Luke (lukeroelofs.com & Majestic Equality) is a philosopher of mind at the Centre for Mind, Brain & Consciousness at New York University. Although Luke works primarily on philosophy of mind & metaphysics, their areas of interest include ethics, social & political philosophy, early modern philosophy and philosophy of gender & sexuality. Their book, “Reason, Empathy, and the Minds of Others” is under contract with Oxford University Press.
In Sentientist Conversations we talk about the two most important questions: “what’s real?” & “what matters?”
1:32 Luke’s Intro – Philosophy of Mind
- Linking epistemology (how can we know) and ethics
- Consciousness as “the state that we’re in whenever we’re aware of anything… and any possible variation… of states like that”
3:41 What’s Real?
- Growing up fairly non-religious, but not anti-religious
- Talking to “modern” Christians who focused on “the spirit of Jesus’ ethos”
- Seeking out more forthright religious perspectives
- Being a fairly convinced atheist since 14 yrs
- “There’s very little evidential weight in the specific claims of religious revelation”
- The idea the universe was contrived by a benevolent being… doesn’t seem supported by the very morally mixed character of existence
- “The great majority of existence is neither good nor bad – it’s just dust in space”
- Mysterious ways & ineffability
- Theodicies as reminiscent of the excuses humans make for abuse
- The “Just World” bias leads us to make excuses for suffering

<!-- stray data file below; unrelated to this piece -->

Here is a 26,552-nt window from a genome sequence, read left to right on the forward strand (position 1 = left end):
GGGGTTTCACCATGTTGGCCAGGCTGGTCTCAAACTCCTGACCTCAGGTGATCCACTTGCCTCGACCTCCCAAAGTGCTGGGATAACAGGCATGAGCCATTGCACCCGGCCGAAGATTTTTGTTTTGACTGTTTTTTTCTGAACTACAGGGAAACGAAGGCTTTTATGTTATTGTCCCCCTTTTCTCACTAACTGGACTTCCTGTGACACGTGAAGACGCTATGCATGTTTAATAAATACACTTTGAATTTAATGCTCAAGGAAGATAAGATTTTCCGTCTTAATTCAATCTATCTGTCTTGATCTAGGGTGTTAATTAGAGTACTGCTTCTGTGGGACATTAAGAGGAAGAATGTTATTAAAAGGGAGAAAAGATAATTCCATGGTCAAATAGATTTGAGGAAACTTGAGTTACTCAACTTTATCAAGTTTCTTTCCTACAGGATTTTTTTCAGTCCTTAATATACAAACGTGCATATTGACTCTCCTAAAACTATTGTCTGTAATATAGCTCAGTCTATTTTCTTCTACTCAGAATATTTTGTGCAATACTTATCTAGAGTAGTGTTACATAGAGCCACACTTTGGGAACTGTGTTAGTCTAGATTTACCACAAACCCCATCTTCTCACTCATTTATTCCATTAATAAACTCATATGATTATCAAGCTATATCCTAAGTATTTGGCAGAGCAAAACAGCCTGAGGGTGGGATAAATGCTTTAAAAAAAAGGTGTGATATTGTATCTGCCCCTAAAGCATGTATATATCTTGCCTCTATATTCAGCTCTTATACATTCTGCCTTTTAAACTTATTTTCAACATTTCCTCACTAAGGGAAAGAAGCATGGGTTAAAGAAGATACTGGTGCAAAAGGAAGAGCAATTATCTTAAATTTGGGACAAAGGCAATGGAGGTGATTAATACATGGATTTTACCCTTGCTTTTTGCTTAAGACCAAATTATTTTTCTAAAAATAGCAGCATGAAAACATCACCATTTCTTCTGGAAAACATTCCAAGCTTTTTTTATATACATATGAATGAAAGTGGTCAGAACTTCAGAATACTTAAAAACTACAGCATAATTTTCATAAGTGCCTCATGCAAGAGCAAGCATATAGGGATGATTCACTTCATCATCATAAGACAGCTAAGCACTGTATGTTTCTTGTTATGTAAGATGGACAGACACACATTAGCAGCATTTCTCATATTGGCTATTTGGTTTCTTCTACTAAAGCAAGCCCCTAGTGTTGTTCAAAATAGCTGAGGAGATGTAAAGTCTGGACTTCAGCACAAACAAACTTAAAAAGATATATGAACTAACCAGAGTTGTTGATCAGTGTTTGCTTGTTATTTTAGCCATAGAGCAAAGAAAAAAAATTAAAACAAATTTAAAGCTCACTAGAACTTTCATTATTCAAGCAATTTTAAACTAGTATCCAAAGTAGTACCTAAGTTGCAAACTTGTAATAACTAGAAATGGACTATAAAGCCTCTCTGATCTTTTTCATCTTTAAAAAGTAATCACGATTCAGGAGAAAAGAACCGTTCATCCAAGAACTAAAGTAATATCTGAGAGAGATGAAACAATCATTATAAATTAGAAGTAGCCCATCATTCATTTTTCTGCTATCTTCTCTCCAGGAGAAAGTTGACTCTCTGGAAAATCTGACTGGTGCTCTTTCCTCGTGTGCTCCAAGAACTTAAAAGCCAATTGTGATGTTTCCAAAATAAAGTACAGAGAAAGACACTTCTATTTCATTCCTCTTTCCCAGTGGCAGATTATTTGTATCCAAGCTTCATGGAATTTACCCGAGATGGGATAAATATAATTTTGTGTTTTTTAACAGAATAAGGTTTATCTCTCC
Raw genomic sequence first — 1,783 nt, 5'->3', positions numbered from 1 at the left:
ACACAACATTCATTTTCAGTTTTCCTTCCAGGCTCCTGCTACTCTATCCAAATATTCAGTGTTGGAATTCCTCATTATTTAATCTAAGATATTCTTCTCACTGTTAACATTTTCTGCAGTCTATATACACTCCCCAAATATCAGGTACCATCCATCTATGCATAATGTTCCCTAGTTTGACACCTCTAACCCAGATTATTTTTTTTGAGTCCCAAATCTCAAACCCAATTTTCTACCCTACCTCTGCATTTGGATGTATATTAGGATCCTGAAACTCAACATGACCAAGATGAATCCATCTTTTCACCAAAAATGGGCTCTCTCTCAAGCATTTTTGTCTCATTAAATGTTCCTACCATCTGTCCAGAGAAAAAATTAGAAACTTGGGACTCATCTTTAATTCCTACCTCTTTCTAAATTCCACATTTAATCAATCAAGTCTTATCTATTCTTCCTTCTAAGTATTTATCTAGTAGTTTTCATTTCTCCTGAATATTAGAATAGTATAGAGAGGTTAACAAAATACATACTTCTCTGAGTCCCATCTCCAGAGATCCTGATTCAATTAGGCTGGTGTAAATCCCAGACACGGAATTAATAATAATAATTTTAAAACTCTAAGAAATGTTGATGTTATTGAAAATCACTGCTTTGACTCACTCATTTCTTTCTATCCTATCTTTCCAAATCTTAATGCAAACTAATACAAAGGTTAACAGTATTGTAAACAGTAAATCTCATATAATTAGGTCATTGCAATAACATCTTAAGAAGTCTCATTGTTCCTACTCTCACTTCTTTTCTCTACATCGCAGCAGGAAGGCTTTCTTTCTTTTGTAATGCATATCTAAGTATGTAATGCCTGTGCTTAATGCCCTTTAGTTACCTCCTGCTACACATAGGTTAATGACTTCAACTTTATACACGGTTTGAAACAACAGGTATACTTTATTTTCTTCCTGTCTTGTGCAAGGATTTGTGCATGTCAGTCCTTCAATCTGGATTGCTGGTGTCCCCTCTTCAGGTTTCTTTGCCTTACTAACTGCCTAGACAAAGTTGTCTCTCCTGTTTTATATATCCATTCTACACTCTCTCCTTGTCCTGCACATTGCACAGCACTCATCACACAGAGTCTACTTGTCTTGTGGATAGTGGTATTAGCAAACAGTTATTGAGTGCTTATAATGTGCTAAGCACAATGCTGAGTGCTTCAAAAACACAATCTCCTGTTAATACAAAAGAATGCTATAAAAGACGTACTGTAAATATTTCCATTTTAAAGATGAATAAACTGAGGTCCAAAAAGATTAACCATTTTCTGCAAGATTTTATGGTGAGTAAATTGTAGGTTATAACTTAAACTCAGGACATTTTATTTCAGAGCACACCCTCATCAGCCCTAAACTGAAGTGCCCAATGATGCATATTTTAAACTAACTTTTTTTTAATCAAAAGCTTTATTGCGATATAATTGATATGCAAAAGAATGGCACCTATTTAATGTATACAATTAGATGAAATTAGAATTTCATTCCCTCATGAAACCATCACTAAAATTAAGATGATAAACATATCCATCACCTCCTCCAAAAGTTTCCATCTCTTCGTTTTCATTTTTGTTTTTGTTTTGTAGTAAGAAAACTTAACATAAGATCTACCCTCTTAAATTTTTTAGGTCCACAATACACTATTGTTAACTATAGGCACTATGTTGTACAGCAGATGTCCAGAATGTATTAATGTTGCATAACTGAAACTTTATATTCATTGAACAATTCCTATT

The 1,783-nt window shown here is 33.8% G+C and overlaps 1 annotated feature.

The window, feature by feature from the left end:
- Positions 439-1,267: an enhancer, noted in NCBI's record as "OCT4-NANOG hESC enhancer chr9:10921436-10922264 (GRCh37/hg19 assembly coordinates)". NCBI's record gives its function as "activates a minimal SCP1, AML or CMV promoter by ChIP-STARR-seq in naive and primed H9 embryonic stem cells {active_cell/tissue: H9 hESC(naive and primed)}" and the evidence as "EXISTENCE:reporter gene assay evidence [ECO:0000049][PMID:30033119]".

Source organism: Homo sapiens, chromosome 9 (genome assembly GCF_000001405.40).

- Faith as belief without evidence or faith as trust in & loyalty to your group
14:00 What (and Who) Matters?
- Going vegetarian. “There was something weird about eating animals”
- Going vegan at 13-14 to spite an annoying person who pointed out the logical inconsistency of being vegetarian
- “Fine… just to spite you I’m going to be vegan”
- Most potential changes in my beliefs wouldn’t change my moral beliefs
- Morality as a somewhat autonomous domain of reasoning
- The epistemology of imagination (of our own future states, or those of other sentient beings) as the link to ethics
- “Any argument will fail against someone who says ‘what if I don’t care about logical consistency'”
- The evolution of morality. The explosion of human intelligence, maybe through social needs?
- Empathy as a side-effect of the value of being able to predict the actions of other agents and maternal commitment
- “I don’t think there’s any clear line that can be drawn that will separate humans from animals in a way that seems like it ought to be morally compelling”
- More “advanced” human capabilities don’t unseat or supercede the more basic question about suffering or flourishing
- “I don’t want to say that a human life and a mosquito life have equal value”
- Degrees of sentience and degrees of moral value
- Sentientism’s focus on the boundary of moral consideration
- The potential convergence between ecocentric, biocentric and sentiocetric perspectives (e.g. re: animal farming and the environment)
- “I had philosophy books instead of social skills”
- “Arguments led to behaviour changes… I get the impression that’s not all that common among more normal people”
34:15 Panpsychism & Metaphysics
- “All things are conscious in the exact proportion to their physical complexity – down to even the simplest physical things which have some unimaginably simple conscious state.”
- Broad Sentientism (consciousness of any sort – pervasive) & Narrow Sentientism (capacity to experience suffering/flourishing – generally animals)
- “We may have a better intuitive grip on which things can have pleasure and suffering than on which things are conscious per se”
- “I understand other minds by reference to my own mind”
- Suffering, pleasure or desire?
- Plant sentience? “There doesn’t seem to be anywhere in a tree that puts everything together”
- Workspace integration & attention. Plants don’t seem to have either. They just have stimulus-reponse pairing